Recently, the L.A. Times and other places wrote about a study done by Dr. Walter Willett of Harvard, et.al. regarding the impact of red meat on one’s mortality. He found that eating as little as one extra serving of red meat a week contributed to a 13% or 20% increased risk of death. More specifically, they found that
“After multivariate adjustment for major lifestyle and dietary risk factors, the pooled hazard ratio (HR) (95% CI) of total mortality for a 1-serving-per-day increase was 1.13 (1.07-1.20) for unprocessed red meat and 1.20 (1.15-1.24) for processed red meat.”
As with many studies about diet, lifestyle, and death, this one has sparked discussion. The Numbers Guy from the Wall Street Journal, Carl Bialik, wrote two articles on the study itself and the difference between absolute risk and relative risk numbers that often create confusion and annoyance. That article led me to the always excellent Understanding Uncertainty blog post by Dr. David Spiegelhalter’s fuller treatment of exactly what a 13% increased risk of death actually means (dying about a year younger, in case you are wondering). It also provides discussion on correlation/causation caveats and the practical application of the numbers.
All this discussion is interesting and should be useful for any IT risk professional interested in quantitative treatments of risk. But these details are not the reason I am writing this. As I was reviewing the information, it struck me just how difficult this is in the physical world. This quote from Dr. Willett in the L.A. Times article really highlights the problem:
“In principle, the ideal study would take 100,000 people and randomly assign some to eating several servings of red meat a day and randomize the others to not consume red meat and then follow them for several decades. But that study, even with any amount of money, in many instances is simply not possible to do.”
What struck me was not only how hard this is, but also the rigor of the results in the face of the described obstacles. And, even more importantly how much easier this would be for IT risk professionals in the virtual world.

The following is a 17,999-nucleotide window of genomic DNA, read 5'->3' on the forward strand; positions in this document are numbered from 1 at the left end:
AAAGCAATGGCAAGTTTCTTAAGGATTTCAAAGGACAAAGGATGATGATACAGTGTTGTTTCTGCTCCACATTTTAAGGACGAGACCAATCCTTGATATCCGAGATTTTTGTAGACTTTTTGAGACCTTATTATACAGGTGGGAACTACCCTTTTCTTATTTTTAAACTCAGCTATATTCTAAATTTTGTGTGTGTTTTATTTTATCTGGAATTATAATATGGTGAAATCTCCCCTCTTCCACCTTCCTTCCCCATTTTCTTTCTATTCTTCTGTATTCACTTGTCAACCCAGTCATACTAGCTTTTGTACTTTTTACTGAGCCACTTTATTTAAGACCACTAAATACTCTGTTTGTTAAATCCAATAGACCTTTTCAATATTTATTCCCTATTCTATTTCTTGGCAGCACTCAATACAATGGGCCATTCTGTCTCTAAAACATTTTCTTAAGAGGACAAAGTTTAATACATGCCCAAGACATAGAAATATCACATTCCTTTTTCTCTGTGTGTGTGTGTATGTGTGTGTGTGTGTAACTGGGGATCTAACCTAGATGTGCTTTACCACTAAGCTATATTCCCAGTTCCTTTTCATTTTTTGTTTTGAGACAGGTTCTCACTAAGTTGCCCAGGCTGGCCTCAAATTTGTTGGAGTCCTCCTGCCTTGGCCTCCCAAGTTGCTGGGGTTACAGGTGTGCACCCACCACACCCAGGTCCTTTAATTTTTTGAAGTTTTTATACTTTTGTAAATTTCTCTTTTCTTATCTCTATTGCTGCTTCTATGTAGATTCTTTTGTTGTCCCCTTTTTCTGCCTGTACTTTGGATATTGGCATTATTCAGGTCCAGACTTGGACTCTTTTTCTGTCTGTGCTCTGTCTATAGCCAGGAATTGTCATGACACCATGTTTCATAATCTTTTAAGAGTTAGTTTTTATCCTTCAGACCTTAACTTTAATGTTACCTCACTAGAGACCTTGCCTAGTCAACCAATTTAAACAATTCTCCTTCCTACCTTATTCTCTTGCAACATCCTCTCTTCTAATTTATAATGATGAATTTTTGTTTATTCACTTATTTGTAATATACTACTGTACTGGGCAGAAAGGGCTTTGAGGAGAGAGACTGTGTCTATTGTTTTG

In the virtual world, we actually could design and conduct a study that controlled for almost every variable to quantify risk. We could, for example, deploy 10,000 or 100,000 virtual machine clients around the Internet that were all configured exactly alike with the exception of some specified difference – patched vs. non-patched, different anti-malware solutions and/or signature updates, open vs. closed ports, other configuration changes, etc. About the hardest part would be determining how/where to deploy the VMs and coming up with a “honeymonkey” algorithm to mimic user activity.
Perhaps the biggest challenge would be recognizing and characterizing the intelligent adversary contribution to the variance in the numbers – the popularity of vulnerabilities, exploit techniques, 0days, etc. And that would be the good stuff, as well.
Conducting an experiment like this seems so easy to me that I wonder if somebody is already doing it. I am pretty sure some group (ISC?) used to do some sort of “time-to-compromise” metric for unpatched systems. And I suspect there may be others. Does anyone know of experiments/studies being done similar to this? If so, I’d love to hear about them. If not, why not?